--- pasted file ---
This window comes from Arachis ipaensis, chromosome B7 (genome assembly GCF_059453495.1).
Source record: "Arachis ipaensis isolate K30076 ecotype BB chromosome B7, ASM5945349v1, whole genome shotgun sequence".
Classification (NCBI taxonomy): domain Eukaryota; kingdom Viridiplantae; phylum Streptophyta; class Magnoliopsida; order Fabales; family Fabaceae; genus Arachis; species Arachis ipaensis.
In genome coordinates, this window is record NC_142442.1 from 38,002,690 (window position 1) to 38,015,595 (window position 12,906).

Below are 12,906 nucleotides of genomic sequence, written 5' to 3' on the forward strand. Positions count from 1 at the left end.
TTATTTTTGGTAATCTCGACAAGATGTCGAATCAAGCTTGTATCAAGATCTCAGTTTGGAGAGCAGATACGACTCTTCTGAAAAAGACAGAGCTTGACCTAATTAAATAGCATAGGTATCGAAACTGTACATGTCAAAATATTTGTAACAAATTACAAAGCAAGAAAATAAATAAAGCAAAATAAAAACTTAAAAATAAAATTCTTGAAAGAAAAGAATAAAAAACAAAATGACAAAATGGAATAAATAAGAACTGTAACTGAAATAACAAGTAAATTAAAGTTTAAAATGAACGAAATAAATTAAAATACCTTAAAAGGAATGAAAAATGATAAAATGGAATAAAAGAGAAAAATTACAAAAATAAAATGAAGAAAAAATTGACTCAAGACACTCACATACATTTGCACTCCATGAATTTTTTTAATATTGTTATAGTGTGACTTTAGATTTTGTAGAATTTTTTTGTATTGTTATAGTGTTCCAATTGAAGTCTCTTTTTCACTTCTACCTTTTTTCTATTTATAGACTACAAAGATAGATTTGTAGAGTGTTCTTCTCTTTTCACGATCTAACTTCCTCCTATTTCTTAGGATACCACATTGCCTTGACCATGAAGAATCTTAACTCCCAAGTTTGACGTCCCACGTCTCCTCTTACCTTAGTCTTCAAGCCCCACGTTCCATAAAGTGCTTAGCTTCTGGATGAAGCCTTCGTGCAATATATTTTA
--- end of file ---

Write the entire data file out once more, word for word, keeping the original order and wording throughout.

This window comes from Arachis ipaensis, chromosome B7 (genome assembly GCF_059453495.1).
Source record: "Arachis ipaensis isolate K30076 ecotype BB chromosome B7, ASM5945349v1, whole genome shotgun sequence".
Classification (NCBI taxonomy): domain Eukaryota; kingdom Viridiplantae; phylum Streptophyta; class Magnoliopsida; order Fabales; family Fabaceae; genus Arachis; species Arachis ipaensis.
In genome coordinates, this window is record NC_142442.1 from 38,002,690 (window position 1) to 38,015,595 (window position 12,906).

Below are 12,906 nucleotides of genomic sequence, written 5' to 3' on the forward strand. Positions count from 1 at the left end.
TTATTTTTGGTAATCTCGACAAGATGTCGAATCAAGCTTGTATCAAGATCTCAGTTTGGAGAGCAGATACGACTCTTCTGAAAAAGACAGAGCTTGACCTAATTAAATAGCATAGGTATCGAAACTGTACATGTCAAAATATTTGTAACAAATTACAAAGCAAGAAAATAAATAAAGCAAAATAAAAACTTAAAAATAAAATTCTTGAAAGAAAAGAATAAAAAACAAAATGACAAAATGGAATAAATAAGAACTGTAACTGAAATAACAAGTAAATTAAAGTTTAAAATGAACGAAATAAATTAAAATACCTTAAAAGGAATGAAAAATGATAAAATGGAATAAAAGAGAAAAATTACAAAAATAAAATGAAGAAAAAATTGACTCAAGACACTCACATACATTTGCACTCCATGAATTTTTTTAATATTGTTATAGTGTGACTTTAGATTTTGTAGAATTTTTTTGTATTGTTATAGTGTTCCAATTGAAGTCTCTTTTTCACTTCTACCTTTTTTCTATTTATAGACTACAAAGATAGATTTGTAGAGTGTTCTTCTCTTTTCACGATCTAACTTCCTCCTATTTCTTAGGATACCACATTGCCTTGACCATGAAGAATCTTAACTCCCAAGTTTGACGTCCCACGTCTCCTCTTACCTTAGTCTTCAAGCCCCACGTTCCATAAAGTGCTTAGCTTCTGGATGAAGCCTTCGTGCAATATATTTTA